1120 Naylor Houston,TX 77002

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$10, Doors: 8 PM, ALL AGES

DIY, psychedelic, primitive, lo-fi, and indie are all words used and abused to describe the current crop of Generation Y’s transgressive music makers, the aught’s response to the singular, wholly influential path laid out by countless ’90s lone wolf, road-doggin’ bands who shaped the current independent music landscape. But how many groups actually fit this model and do it any justice in 2014?

Naomi Punk is one band that speaks to lovers of this formula, tried and true. Their music is unique. They live in Olympia, WA and record music themselves. Their aesthetic is potent, refined and considered, their web presence slight, and their hooks ultimately sugary. It’s no surprise that Television Man, their second LP for Brooklyn label Captured Tracks, finds their sound and style gaining momentum. By powerfully reconstructing their vision as a post-‘90s punk powerhouse, Naomi Punk have garnered a specific type of cult following.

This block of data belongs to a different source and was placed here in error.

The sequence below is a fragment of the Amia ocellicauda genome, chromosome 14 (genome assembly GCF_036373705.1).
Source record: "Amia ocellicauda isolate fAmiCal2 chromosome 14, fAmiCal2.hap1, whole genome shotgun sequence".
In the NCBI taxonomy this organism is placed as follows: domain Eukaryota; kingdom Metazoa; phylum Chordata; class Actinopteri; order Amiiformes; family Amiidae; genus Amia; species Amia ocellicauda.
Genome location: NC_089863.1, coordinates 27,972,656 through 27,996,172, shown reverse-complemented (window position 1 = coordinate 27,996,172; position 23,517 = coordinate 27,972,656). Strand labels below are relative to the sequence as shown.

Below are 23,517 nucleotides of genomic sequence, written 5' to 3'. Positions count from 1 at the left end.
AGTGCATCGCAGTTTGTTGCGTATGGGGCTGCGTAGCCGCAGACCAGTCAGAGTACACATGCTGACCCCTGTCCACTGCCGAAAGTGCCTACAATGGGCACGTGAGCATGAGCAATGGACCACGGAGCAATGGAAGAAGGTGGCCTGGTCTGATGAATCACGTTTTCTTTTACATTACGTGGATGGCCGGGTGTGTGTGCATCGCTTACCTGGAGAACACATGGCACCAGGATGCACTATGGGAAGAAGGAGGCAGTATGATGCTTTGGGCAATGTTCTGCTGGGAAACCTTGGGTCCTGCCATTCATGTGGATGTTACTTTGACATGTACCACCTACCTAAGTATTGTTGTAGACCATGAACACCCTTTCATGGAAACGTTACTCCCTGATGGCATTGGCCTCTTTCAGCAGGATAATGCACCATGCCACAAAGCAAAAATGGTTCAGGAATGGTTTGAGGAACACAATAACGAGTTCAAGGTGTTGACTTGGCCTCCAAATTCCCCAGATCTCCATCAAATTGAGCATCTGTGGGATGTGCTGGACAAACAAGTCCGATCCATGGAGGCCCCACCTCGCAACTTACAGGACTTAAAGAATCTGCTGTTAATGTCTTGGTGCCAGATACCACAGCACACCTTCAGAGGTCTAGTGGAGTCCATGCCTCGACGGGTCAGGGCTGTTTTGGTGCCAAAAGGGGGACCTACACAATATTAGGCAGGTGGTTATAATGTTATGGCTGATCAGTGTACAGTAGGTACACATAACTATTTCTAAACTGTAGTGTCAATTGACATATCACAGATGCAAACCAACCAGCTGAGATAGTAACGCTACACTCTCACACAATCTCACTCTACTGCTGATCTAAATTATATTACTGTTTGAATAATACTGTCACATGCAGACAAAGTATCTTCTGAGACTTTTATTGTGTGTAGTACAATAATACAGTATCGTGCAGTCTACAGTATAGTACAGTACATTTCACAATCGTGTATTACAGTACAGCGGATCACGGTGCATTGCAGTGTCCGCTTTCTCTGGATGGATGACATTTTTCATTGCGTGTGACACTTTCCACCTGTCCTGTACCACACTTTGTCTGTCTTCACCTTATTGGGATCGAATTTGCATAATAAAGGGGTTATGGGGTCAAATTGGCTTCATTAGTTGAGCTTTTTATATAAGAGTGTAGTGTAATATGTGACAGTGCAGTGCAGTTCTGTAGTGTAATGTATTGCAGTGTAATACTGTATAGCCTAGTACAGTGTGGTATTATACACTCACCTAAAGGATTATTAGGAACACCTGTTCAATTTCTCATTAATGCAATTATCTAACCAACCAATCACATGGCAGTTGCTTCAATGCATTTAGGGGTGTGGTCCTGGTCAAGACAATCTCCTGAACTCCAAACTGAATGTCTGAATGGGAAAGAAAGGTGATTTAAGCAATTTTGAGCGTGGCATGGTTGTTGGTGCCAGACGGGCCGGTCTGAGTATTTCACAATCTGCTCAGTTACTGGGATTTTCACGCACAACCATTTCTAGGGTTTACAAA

On Television Man, as well as their groundbreaking 2012 debut The Feeling, NP effortlessly spin circles around melodic motifs in repetitive, shifting patterns. Their instruments intertwine then unravel. Drummer Nick Luempert starts and stops and pushes and pulls while guitarist (only two guitars here, no bass) Neil Gregerson crunches atonal shards of strings from all angles. By the time the titular “Television Man” hits — which is essentially a calculated then deconstructed, motorik, a-rhythmic Krautrock mess — it’s evident that their style is also encompassing deep substance, with a long synthesizer passage trailing off and a mind-numbing refrain which singer Travis Benjamin Coster delivers in a woozy, water-damaged yelp. Sometimes all you need is a potent three-piece band to tear the roof off, and Television Man is a record that packs a powerful punch and is truly engulfing. A great sophomore effort from an interesting trio, whose vibe is truly old school.